The scandal over global interest rates has state officials like Janet Cowell of North Carolina working intensely behind the scenes to build a case for suing the nation’s largest banks.
Ms. Cowell, the state’s elected treasurer, and several of her staff members have spent the summer combing through the state’s investments trying to determine how much the state may have lost because of suspected manipulation of the London interbank offered rate, or Libor, which is used as a benchmark for trillions of dollars of financial contracts around the world.
“We think this could be as big as the mortgage crisis settlement, that this could be a really high impact situation and that we should be aggressive on this,” Ms. Cowell said, referring to the $25 billion settlement that the nation’s biggest banks entered with state attorneys general.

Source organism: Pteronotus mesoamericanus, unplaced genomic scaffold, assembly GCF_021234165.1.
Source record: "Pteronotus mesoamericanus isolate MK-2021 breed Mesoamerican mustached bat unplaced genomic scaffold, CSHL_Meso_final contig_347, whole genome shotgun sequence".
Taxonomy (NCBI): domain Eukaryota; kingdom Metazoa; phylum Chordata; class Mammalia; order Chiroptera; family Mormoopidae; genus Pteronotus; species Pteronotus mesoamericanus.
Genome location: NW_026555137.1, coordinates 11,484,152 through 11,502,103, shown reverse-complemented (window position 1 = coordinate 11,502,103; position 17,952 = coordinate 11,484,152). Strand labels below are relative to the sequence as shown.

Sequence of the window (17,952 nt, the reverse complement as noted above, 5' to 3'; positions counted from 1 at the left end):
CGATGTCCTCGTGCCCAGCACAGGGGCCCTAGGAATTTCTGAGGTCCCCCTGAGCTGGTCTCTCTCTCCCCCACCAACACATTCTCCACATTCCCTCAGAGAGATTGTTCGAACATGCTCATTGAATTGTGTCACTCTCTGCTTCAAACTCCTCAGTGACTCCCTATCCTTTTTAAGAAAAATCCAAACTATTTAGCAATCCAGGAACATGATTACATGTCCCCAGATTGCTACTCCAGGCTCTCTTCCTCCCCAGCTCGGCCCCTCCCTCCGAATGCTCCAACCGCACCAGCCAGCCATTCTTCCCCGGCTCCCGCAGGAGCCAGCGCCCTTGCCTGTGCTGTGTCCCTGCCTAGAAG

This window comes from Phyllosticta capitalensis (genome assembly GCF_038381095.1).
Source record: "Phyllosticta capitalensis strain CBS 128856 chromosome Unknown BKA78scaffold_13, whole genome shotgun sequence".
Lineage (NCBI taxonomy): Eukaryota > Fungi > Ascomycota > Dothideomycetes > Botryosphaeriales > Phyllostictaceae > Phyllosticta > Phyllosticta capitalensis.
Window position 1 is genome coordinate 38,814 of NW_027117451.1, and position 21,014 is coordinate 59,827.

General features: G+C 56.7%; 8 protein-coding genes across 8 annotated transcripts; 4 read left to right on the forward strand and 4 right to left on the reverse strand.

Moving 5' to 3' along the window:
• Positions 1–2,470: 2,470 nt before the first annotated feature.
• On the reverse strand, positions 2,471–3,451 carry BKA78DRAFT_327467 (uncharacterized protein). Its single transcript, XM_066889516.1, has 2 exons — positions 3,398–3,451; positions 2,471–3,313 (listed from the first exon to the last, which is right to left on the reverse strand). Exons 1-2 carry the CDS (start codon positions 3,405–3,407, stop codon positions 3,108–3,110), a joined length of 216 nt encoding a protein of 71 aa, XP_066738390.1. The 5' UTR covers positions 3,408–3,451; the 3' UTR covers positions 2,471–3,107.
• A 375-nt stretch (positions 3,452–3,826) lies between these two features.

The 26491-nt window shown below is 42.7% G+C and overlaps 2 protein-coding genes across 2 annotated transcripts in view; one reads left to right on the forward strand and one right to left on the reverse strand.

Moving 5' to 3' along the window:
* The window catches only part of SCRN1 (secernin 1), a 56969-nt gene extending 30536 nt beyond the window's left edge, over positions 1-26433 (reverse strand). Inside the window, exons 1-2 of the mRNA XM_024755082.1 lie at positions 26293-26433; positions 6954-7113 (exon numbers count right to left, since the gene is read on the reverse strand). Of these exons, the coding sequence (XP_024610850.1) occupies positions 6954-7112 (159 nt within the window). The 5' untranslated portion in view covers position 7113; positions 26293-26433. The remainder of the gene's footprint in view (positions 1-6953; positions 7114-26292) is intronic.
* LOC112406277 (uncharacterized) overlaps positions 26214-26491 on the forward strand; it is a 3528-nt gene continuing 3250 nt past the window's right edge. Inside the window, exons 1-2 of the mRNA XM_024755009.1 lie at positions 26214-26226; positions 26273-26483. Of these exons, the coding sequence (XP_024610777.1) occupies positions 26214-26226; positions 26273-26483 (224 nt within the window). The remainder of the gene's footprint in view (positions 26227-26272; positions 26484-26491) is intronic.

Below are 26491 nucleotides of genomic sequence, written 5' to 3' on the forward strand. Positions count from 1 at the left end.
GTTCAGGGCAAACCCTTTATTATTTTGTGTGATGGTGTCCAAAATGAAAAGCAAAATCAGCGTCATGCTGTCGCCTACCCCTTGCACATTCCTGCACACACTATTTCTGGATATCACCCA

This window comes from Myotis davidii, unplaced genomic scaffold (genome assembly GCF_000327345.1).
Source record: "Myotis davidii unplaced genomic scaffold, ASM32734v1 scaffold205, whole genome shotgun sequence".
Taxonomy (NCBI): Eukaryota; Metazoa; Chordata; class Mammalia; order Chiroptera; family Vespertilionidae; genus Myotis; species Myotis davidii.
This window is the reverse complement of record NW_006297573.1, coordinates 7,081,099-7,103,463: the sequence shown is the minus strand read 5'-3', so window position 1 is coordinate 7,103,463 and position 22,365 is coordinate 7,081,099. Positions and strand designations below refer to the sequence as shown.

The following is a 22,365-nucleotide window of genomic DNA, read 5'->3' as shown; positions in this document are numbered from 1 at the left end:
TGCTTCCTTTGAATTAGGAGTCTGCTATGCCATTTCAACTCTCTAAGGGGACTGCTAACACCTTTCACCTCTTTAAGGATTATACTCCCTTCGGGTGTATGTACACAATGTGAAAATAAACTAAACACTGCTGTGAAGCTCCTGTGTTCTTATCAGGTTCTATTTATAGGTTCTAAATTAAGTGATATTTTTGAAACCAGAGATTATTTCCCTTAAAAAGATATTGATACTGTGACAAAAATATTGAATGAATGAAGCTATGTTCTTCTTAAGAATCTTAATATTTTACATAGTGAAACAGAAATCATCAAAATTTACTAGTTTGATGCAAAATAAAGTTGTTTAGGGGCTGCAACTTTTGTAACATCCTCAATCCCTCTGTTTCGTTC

The activity provides a glimpse at how widely the Libor scandal has spread through the financial world, and how much damage may still be in store for the banks accused of manipulating Libor. Her work also suggests just how difficult it is, and how long it may take, to get to the bottom of the losses.
The attorneys general in Maryland, Massachusetts, New York and Connecticut have all been examining how much their states may have lost as a result of a lowered Libor. A spokeswoman for Connecticut’s attorney general, George C. Jepsen, said that the state’s work with New York’s attorney general, Eric T. Schneiderman, “has broadened significantly over the last few weeks and we are now coordinating with a much larger group of attorneys general.”